Ajax and Shatterstorm meet up with Sparks and Monster, and the four fly Sparks’ ship to dock with the Panopticon. On board they find American Steel battered and beaten. He tells them the “thing” is in the labs before passing out. Sparks’ AI D.A.D. brings Steel to the sickbay while the Refugees continue. They head to the anti-gravity generator and get it back online, so the island isn’t on the verge of crashing into the city. Then they head to the labs but get sidetracked on the way from cries of help in the holding cells. Risk Imsit, the alien bounty hunter who tried to return Sparks to Rio Prime, is being manipulated by strange disruptions in the gravitons on board. He’s rescued and accompanies the Refugees to the labs.

In the labs, the Refugees find Timekeeper containing a strange cloaked figure in one of her time bubbles. Shooting Star and The Badge lay unconscious on the ground. There’s no sign of the occultist Mr. Phantasmo. The block of Ifritium taken by the Order lays in chunks nearby, the team making the inference that this cloaked figure emerged from the stone. Sparks’ wrist device tells her the device is in the room and she identifies it as the ornate belt the cloaked one is wearing. Shatterstorm manipulates the gravitons around the time bubble and snatches the belt, which ends up containing a small piece of Ifritium. The time bubble shatters and Timekeeper goes hurtling through the walls of the facility.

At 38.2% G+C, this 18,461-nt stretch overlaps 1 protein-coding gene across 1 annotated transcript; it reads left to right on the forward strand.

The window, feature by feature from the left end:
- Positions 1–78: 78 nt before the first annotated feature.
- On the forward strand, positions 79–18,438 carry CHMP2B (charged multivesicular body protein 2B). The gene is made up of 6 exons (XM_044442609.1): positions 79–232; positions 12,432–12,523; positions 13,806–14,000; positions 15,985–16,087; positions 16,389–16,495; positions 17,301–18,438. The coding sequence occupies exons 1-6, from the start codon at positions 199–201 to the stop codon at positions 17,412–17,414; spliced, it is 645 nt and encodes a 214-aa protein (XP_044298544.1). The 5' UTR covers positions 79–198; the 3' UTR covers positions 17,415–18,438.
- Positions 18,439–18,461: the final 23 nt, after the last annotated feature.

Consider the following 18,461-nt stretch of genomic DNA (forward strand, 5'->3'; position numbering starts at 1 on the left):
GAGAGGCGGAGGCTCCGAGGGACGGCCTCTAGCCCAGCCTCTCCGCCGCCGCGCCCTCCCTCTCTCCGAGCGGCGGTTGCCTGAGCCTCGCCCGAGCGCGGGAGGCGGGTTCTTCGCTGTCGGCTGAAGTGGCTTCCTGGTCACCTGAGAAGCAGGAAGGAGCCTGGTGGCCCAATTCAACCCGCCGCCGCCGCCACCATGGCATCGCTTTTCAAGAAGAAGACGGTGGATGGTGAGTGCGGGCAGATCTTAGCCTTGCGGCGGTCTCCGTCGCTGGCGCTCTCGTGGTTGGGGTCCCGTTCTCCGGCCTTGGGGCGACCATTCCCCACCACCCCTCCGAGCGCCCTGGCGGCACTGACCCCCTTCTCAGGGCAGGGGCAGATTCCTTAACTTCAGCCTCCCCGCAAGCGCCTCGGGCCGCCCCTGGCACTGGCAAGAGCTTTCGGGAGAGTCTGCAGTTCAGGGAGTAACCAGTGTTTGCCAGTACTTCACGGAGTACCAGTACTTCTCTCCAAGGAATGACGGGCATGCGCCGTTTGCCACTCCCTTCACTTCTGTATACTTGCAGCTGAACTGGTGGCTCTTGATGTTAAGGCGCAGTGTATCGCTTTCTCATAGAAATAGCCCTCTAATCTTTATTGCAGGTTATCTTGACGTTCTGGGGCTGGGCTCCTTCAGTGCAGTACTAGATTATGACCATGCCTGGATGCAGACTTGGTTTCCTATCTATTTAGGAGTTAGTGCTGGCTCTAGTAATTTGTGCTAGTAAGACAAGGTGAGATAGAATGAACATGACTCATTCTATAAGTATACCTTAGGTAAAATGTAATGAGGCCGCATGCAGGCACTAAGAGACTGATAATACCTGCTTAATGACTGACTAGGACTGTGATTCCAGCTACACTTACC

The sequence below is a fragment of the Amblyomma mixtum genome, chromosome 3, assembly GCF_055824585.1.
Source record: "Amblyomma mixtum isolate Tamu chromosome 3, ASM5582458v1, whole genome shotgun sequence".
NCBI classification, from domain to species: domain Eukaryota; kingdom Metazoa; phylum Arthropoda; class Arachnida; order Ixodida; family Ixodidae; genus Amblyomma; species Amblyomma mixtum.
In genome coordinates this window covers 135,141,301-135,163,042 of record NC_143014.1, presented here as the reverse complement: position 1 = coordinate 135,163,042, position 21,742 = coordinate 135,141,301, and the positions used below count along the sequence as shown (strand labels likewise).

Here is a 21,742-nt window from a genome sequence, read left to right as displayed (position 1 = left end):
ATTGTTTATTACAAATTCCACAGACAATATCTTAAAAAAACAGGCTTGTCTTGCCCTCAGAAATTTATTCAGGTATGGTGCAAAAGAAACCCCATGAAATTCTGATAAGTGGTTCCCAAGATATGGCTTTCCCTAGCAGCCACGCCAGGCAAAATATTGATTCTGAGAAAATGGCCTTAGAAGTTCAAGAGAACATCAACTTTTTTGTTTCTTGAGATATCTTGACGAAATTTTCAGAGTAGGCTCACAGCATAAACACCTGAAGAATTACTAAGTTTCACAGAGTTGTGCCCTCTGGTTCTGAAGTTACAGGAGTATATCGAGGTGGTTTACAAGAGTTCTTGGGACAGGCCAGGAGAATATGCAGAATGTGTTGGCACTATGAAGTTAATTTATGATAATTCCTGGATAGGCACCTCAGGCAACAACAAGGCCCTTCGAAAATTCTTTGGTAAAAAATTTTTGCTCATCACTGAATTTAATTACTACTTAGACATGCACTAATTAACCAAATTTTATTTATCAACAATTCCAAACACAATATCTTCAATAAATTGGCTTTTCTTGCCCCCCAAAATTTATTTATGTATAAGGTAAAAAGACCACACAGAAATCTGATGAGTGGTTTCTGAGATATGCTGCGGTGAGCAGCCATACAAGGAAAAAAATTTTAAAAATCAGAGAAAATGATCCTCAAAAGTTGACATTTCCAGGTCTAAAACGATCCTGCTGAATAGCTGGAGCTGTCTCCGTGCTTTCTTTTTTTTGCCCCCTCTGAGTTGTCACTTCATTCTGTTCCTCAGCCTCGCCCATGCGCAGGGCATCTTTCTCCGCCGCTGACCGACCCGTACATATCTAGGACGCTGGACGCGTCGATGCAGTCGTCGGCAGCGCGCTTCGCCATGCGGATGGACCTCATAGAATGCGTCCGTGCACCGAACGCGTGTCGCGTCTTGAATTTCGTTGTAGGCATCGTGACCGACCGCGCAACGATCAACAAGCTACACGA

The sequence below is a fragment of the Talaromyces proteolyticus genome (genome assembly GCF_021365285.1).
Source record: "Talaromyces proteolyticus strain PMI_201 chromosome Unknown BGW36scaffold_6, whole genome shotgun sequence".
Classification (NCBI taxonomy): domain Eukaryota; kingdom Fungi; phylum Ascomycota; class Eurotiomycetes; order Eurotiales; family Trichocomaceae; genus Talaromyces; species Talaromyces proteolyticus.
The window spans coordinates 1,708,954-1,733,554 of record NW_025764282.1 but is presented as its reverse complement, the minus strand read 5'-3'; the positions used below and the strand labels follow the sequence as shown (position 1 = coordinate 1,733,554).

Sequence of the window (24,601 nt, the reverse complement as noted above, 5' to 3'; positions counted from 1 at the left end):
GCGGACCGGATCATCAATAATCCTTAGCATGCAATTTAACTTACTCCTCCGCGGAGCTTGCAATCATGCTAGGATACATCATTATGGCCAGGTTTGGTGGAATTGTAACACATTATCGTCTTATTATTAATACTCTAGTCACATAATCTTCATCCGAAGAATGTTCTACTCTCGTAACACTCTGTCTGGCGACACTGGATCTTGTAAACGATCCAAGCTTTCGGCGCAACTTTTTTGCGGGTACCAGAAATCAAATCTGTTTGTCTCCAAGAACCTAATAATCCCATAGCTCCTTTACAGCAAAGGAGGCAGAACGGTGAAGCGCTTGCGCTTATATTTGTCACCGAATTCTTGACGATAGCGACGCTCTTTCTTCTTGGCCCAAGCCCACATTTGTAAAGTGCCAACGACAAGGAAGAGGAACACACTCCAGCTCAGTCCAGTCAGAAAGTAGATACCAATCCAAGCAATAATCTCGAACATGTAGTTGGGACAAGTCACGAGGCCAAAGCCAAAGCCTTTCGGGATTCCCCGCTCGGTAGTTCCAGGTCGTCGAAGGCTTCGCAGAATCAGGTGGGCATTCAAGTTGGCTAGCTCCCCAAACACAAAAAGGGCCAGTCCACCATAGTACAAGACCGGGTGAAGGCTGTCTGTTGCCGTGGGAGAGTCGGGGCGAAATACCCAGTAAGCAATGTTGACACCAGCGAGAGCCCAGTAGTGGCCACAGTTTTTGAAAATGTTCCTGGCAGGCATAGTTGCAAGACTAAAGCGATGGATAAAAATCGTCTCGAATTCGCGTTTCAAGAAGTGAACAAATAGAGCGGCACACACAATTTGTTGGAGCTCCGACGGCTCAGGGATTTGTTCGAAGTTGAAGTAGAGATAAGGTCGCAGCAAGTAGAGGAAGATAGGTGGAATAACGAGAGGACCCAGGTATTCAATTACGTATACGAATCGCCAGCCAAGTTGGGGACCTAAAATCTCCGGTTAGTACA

The cloaked figure eyes the new challengers and acknowledges Shatterstorm by speaking an ancient form of Obrijianian, the language of Shatterstorm’s birthplace. He also appears to have the same powers as Shatterstorm, but more refined and able to manipulate gravitons on a much larger scale. The cloaked one refers to Shatterstorm as “grandson.” A battle ensues and ends with the cloaked one blasting a hole through the Panopticon and flying away. The Refugees message AEGIS who say they have a ship on the way, however, the cloaked figure intercepts and kills everyone onboard, crushing the vessel into a small piece of metal scrap.